Tying Down to Trailer

I have the crossbars on my two-place canoe trailer set 7-1/2’ apart and use a pair of 9’ cam straps to secure each canoe to the crossbars.

When I was cartopping, my crossbars were MUCH closer to each other and I used bow and stern lines as well.

Are bow and stern lines necessary on a trailer when the crossbars are set at that distance? I guess I COULD rig up spring lines that lead back to the crossbars from the bow and stern, but that would be a bit of a hassle. The canoes are 15’ and 16’

some type of rubber padding …

– Last Updated: Oct-05-08 8:32 PM EST –

.... where the gunnels meet the cross bars makes a world of difference to help eliminate canoe shifting ..

With straps to bars , I would go "over" the canoe in a criss cross that goes in front of and in back of each bar (just imagine a figure 8 wrapped over the canoe), at each connection (tie down) point ... that's two (one front and one back) each canoe ..... additional lines are your opt. , could have one for a safty back-up in case of catostrophic failure to keep your boat near your vehical ... (that would be a heavy line 1/2" - 5/8")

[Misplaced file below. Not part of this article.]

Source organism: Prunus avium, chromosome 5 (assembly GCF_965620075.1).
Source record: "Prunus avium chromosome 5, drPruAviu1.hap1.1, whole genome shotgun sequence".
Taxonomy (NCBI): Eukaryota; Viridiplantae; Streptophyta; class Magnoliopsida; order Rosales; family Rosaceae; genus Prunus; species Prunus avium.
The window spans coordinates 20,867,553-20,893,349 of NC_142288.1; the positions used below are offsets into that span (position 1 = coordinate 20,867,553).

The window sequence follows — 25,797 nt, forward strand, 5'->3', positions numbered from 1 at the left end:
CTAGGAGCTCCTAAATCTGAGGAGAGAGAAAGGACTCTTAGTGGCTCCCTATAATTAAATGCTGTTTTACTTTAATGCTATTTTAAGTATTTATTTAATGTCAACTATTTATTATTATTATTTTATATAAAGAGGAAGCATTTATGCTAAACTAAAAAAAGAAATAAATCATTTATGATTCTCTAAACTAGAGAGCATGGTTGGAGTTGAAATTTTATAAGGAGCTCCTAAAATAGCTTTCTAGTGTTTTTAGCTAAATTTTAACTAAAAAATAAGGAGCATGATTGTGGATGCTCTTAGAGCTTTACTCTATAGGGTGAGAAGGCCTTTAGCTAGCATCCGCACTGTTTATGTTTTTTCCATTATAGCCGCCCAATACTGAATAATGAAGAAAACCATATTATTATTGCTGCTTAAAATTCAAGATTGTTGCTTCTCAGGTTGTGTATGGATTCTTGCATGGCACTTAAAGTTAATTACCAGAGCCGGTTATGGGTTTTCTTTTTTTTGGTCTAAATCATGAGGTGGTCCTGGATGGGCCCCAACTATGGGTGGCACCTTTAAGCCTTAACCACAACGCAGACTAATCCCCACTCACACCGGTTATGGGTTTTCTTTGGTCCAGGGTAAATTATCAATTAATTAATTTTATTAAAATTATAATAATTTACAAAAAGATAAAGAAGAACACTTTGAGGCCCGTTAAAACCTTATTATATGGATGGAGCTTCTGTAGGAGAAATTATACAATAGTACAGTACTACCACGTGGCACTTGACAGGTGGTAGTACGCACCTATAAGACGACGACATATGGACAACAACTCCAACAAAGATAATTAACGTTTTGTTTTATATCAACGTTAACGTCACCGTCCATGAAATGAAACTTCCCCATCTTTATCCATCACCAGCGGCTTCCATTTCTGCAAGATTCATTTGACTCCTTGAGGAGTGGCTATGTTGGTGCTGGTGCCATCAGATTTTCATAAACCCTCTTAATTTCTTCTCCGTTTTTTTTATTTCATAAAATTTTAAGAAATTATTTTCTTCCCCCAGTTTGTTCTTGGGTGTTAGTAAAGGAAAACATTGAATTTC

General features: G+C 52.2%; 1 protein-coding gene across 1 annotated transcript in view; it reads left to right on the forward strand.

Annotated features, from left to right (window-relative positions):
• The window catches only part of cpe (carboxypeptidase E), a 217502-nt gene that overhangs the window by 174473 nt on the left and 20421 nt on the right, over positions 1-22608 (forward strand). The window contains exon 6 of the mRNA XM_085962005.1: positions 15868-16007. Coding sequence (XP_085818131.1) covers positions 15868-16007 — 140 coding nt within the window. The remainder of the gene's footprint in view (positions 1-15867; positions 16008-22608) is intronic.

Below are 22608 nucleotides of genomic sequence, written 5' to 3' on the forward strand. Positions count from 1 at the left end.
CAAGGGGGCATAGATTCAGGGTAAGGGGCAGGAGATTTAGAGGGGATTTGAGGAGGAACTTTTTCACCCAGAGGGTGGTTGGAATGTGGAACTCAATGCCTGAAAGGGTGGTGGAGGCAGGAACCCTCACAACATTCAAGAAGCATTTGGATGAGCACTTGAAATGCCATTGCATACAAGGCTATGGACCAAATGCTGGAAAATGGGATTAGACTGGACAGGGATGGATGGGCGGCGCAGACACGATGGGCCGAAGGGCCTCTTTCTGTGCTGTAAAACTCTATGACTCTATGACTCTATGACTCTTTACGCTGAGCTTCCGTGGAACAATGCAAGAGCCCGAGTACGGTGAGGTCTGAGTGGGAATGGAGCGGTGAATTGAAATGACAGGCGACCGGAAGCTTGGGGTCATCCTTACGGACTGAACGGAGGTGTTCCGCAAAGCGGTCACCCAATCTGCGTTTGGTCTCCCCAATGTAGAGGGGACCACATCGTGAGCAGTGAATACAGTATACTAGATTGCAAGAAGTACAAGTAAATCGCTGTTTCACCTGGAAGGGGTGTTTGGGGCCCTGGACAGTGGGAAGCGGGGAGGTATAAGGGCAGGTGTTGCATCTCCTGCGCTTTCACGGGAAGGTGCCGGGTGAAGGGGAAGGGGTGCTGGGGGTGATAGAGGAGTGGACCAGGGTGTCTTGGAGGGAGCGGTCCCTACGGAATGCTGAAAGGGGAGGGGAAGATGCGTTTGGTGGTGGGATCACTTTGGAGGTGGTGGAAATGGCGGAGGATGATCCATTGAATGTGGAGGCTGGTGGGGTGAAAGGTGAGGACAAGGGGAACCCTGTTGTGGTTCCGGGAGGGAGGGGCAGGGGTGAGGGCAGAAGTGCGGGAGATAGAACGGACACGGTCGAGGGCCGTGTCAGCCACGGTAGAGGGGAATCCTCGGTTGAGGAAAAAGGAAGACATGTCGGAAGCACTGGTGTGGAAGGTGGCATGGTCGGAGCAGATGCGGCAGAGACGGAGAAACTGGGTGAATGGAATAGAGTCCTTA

I'm thinkin if you need to ask if you need extra tie lines , you maybe ought to use them until you are confident and comfortable with securing just to the cross bars ...

when your boats are secured tightly front and back using the over the top method , the canoe won't shift forward or backward because ...... the canoe gets wider , so that "wider" won't be able to push into the smaller area where strapped down ...

No bow / stern lines on my trailer
My experience with my four place canoe trailer is that canoes on a trailer are subject to a lot less wind and truck shock force than they are on racks on top of my minivan. I don’t use bow and stern tie off lines on canoes on my trailer; and I am confident hauling boats long distance with just two belly ropes per canoe tied very snug with trucker’s hitches and a single rope (or security cable and lock) from a thwart to a rearward cross member on the trailer. The reason being if you ever had to make an emergency stop this would greatly help hold the canoe from lauching forward (especially narrow solo canoes without an appreciable midship belly to them).

yeah , I think a safty line …
… is always a good idea … there is also always the possibilty of a crash/hit that throw the trailer in strange ways …

No need tie downs front and back

– Last Updated: Oct-05-08 10:10 PM EST –

Your span is plenty sufficient for no tie downs. I use three cross straps just in case, though.


Here are some outstanding saddles to consider--fit any bar. I use them on my trailer cross bars.

tying down
I’d be seriously tempted to use a pair of saddles like those—if I were hauling a kayak, but I’m hauling canoes—carried upside down resting on their gunwales.

I’ve just started hauling a tandem canoe on this trailer and I agree that the wider mid-section helps keep it in place.